Neurons in the primate dorsolateral prefrontal cortex (dlPFC) generate persistent firing in the absence of sensory stimulation, the foundation of mental representation. Persistent firing arises from recurrent excitation within a network of pyramidal Delay cells. Here, we examined glutamate receptor influences underlying persistent firing in primate dlPFC during a spatial working memory task. Computational models predicted dependence on NMDA receptor (NMDAR) NR2B stimulation, and Delay cell persistent firing was abolished by local NR2B NMDAR blockade or by systemic ketamine administration. AMPA receptors (AMPAR) contributed background depolarization to sustain network firing. In contrast, many Response cells -which likely predominate in rodent PFC- were sensitive to AMPAR blockade and increased firing following systemic ketamine, indicating that models of ketamine actions should be refined to reflect neuronal heterogeneity. The reliance of Delay cells on NMDAR may explain why insults to NMDARs in schizophrenia or Alzheimer’s Disease profoundly impair cognition.
The last three decades has seen a steady growth of neuroscience research aimed at understanding the functions and sources of top-down attentional modulation in the brain. This correlates with recognition that attention may be a necessary component of sensory systems to support natural behaviors in natural environments. Complexity and clutter are two of the most recognizable hallmarks of natural environments, which can simultaneously contain vitally important and completely irrelevant stimuli. Attention serves as an adaptive filter allowing each sensory modality preferential processing routes for important stimuli while suppressing responses to distracters, thus optimizing use of limited neural resources. In other words, “attention” is the family of mechanisms by which organisms are able to effectively and selectively allocate limited neural resources to achieve specific behavioral goals. This review provides some historical context for considering attentional frameworks and modern neurophysiological attention research, focusing on visual attention. A taxonomy of common attentional effects and neural mechanisms is provided, along with consideration of the specific relationship between attention and saccade planning. We examine the validity of premotor theories of attention, which posit that attention and saccade planning are one and the same. While there is strong evidence that attention and oculomotor planning are similar, with shared neural substrates, there is also evidence that these two functions are not synonymous. Finally, we examine neurophysiological explanations for dysfunction in Attention Deficit Hyperactivity Disorder (ADHD) and the hypothesis that social impairment in Autism Spectrum Disorders (ASD) is partially attributable to perturbations of attentional control circuitry.
Many of the cognitive deficits of normal aging (forgetfulness, distractibility, inflexibility, and impaired executive functions) involve prefrontal cortical (PFC) dysfunction1–4. The PFC guides behavior and thought using working memory5, essential functions in the Information Age. Many PFC neurons hold information in working memory through excitatory networks that can maintain persistent neuronal firing in the absence of external stimulation6. This fragile process is highly dependent on the neurochemical environment7. For example, elevated cAMP signaling reduces persistent firing by opening HCN and KCNQ potassium channels8,9. It is not known if molecular changes associated with normal aging alter the physiological properties of PFC neurons during working memory, as there have been no in vivo recordings from PFC neurons of aged monkeys. Here we characterize the first recordings of this kind, revealing a marked loss of PFC persistent firing with advancing age that can be rescued by restoring an optimal neurochemical environment. Recordings showed an age-related decline in the firing rate of DELAY neurons, while the firing of CUE neurons remained unchanged with age. The memory-related firing of aged DELAY neurons was partially restored to more youthful levels by inhibiting cAMP signaling, or by blocking HCN or KCNQ channels. These findings reveal the cellular basis of age-related cognitive decline in dorsolateral PFC, and demonstrate that physiological integrity can be rescued by addressing the molecular needs of PFC circuits.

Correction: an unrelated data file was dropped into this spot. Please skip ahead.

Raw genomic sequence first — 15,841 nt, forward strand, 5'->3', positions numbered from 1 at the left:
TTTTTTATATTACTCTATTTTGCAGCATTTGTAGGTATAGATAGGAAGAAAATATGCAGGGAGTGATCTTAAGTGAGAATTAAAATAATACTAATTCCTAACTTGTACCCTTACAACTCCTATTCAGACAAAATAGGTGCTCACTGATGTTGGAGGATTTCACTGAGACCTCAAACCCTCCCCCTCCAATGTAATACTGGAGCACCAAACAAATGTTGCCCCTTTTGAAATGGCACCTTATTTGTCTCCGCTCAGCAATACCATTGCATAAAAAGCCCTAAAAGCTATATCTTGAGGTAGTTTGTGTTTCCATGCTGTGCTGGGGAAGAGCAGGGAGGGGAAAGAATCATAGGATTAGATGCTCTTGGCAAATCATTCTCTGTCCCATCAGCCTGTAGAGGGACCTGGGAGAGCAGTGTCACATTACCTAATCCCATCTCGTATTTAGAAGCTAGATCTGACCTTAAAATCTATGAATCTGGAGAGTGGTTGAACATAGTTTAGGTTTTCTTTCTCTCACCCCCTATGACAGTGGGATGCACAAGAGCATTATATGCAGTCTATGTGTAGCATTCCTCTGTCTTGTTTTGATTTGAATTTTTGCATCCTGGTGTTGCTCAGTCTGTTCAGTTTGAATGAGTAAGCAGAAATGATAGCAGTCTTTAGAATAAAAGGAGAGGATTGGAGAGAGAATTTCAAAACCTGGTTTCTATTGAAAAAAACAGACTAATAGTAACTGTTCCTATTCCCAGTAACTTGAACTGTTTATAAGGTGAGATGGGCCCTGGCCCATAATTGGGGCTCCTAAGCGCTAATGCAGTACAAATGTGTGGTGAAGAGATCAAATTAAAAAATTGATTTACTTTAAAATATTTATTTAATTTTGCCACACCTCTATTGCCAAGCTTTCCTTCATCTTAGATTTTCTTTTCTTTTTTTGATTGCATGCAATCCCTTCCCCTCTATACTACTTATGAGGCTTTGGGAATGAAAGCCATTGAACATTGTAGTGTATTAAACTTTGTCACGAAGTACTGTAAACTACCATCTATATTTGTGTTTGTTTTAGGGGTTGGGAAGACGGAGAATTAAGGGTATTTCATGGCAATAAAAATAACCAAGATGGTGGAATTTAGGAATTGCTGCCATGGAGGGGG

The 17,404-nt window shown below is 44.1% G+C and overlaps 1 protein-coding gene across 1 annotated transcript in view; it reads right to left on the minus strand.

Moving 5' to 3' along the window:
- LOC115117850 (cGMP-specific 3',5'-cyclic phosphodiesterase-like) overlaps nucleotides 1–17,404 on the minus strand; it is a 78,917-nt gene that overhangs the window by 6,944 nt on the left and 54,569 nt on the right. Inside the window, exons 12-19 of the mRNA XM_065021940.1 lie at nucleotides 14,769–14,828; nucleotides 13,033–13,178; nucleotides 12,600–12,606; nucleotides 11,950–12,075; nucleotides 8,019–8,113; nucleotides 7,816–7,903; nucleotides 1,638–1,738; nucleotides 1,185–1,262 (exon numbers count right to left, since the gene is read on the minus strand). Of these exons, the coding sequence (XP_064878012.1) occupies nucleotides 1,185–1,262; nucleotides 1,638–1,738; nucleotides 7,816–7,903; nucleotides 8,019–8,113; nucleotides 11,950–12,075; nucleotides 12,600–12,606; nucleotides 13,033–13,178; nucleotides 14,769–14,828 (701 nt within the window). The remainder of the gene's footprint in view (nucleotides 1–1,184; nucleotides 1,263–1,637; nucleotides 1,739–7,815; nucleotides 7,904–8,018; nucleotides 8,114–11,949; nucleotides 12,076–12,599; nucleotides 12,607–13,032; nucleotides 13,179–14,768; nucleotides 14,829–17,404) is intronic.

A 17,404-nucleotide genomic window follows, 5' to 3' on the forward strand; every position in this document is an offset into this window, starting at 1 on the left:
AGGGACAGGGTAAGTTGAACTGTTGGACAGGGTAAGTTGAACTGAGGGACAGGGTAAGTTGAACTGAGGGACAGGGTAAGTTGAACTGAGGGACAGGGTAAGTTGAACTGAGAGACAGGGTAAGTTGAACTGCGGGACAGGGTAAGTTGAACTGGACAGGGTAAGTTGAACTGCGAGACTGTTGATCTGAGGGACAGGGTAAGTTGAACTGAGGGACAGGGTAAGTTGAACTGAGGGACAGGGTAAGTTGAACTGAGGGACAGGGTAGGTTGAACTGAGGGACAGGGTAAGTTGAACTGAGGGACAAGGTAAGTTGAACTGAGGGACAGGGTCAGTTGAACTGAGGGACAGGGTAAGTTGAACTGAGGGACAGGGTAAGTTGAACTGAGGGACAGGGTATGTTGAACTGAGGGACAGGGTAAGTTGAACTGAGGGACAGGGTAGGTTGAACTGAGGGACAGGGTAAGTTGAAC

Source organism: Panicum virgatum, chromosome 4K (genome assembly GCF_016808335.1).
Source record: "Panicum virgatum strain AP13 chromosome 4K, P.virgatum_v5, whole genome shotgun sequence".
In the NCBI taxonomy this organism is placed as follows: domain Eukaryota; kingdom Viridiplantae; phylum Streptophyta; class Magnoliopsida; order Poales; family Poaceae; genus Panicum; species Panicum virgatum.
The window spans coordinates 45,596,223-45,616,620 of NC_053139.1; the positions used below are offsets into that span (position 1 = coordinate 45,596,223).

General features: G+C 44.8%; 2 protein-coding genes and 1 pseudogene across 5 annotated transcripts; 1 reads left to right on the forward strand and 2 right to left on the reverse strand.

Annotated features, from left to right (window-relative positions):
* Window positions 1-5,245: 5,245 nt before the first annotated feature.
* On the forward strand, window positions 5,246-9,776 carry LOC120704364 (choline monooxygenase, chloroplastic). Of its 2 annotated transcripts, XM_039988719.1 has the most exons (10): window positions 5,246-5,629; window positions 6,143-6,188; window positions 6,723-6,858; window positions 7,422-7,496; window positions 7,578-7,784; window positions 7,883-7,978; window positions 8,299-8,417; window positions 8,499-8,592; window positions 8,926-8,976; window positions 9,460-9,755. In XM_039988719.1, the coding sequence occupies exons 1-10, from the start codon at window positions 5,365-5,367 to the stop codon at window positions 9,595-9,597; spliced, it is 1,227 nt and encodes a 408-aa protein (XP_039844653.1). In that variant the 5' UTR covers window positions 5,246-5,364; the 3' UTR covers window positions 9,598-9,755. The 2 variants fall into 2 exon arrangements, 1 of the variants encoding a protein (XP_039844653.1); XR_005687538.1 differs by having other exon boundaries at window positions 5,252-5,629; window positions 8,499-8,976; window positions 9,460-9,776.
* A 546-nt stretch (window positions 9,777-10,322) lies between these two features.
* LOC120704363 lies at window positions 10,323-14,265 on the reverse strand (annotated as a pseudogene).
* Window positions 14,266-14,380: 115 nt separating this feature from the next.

prefrontal cortex; working memory; aging; cAMP signaling; HCN channels; KCNQ channels; α2A adrenoceptors
During natural vision the entire retina is stimulated. Likewise, during natural tactile behaviors, spatially extensive regions of the somatosensory surface are co-activated. The large spatial extent of naturalistic stimulation means that surround suppression, a phenomenon whose neural mechanisms remain a matter of debate, must arise during natural behavior. To identify common neural motifs that might instantiate surround suppression across modalities, we review models of surround suppression and compare the evidence supporting the competing ideas that surround suppression has either cortical or sub-cortical origins in visual and barrel cortex. In the visual system there is general agreement lateral inhibitory mechanisms contribute to surround suppression, but little direct experimental evidence that intracortical inhibition plays a major role. Two intracellular recording studies of V1, one using naturalistic stimuli (Haider et al., 2010), the other sinusoidal gratings (Ozeki et al., 2009), sought to identify the causes of reduced activity in V1 with increasing stimulus size, a hallmark of surround suppression. The former attributed this effect to increased inhibition, the latter to largely balanced withdrawal of excitation and inhibition. In rodent primary somatosensory barrel cortex, multi-whisker responses are generally weaker than single whisker responses, suggesting multi-whisker stimulation engages similar surround suppressive mechanisms. The origins of suppression in S1 remain elusive: studies have implicated brainstem lateral/internuclear interactions and both thalamic and cortical inhibition. Although the anatomical organization and instantiation of surround suppression in the visual and somatosensory systems differ, we consider the idea that one common function of surround suppression, in both modalities, is to remove the statistical redundancies associated with natural stimuli by increasing the sparseness or selectivity of sensory responses.